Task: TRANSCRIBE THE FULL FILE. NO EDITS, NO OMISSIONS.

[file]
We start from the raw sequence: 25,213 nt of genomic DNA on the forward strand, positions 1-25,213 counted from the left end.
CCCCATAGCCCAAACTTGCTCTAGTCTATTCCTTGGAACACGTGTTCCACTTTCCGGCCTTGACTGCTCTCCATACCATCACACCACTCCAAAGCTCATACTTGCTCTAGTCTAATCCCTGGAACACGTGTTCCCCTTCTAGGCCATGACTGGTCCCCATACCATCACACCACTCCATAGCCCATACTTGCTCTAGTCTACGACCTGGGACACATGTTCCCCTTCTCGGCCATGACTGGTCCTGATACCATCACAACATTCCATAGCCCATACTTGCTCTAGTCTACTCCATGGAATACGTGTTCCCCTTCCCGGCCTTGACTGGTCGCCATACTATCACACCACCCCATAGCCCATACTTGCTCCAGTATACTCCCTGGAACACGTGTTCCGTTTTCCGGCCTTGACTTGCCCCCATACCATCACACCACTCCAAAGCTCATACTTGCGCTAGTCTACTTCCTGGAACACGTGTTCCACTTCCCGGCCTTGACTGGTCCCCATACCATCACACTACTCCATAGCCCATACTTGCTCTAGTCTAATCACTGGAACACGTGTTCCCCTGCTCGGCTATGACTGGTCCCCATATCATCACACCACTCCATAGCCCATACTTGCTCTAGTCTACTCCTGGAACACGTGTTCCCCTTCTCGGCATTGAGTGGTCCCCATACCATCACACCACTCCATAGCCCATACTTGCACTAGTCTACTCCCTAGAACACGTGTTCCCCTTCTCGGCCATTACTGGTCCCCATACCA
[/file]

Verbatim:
We start from the raw sequence: 25,213 nt of genomic DNA on the forward strand, positions 1-25,213 counted from the left end.
CCCCATAGCCCAAACTTGCTCTAGTCTATTCCTTGGAACACGTGTTCCACTTTCCGGCCTTGACTGCTCTCCATACCATCACACCACTCCAAAGCTCATACTTGCTCTAGTCTAATCCCTGGAACACGTGTTCCCCTTCTAGGCCATGACTGGTCCCCATACCATCACACCACTCCATAGCCCATACTTGCTCTAGTCTACGACCTGGGACACATGTTCCCCTTCTCGGCCATGACTGGTCCTGATACCATCACAACATTCCATAGCCCATACTTGCTCTAGTCTACTCCATGGAATACGTGTTCCCCTTCCCGGCCTTGACTGGTCGCCATACTATCACACCACCCCATAGCCCATACTTGCTCCAGTATACTCCCTGGAACACGTGTTCCGTTTTCCGGCCTTGACTTGCCCCCATACCATCACACCACTCCAAAGCTCATACTTGCGCTAGTCTACTTCCTGGAACACGTGTTCCACTTCCCGGCCTTGACTGGTCCCCATACCATCACACTACTCCATAGCCCATACTTGCTCTAGTCTAATCACTGGAACACGTGTTCCCCTGCTCGGCTATGACTGGTCCCCATATCATCACACCACTCCATAGCCCATACTTGCTCTAGTCTACTCCTGGAACACGTGTTCCCCTTCTCGGCATTGAGTGGTCCCCATACCATCACACCACTCCATAGCCCATACTTGCACTAGTCTACTCCCTAGAACACGTGTTCCCCTTCTCGGCCATTACTGGTCCCCATACCA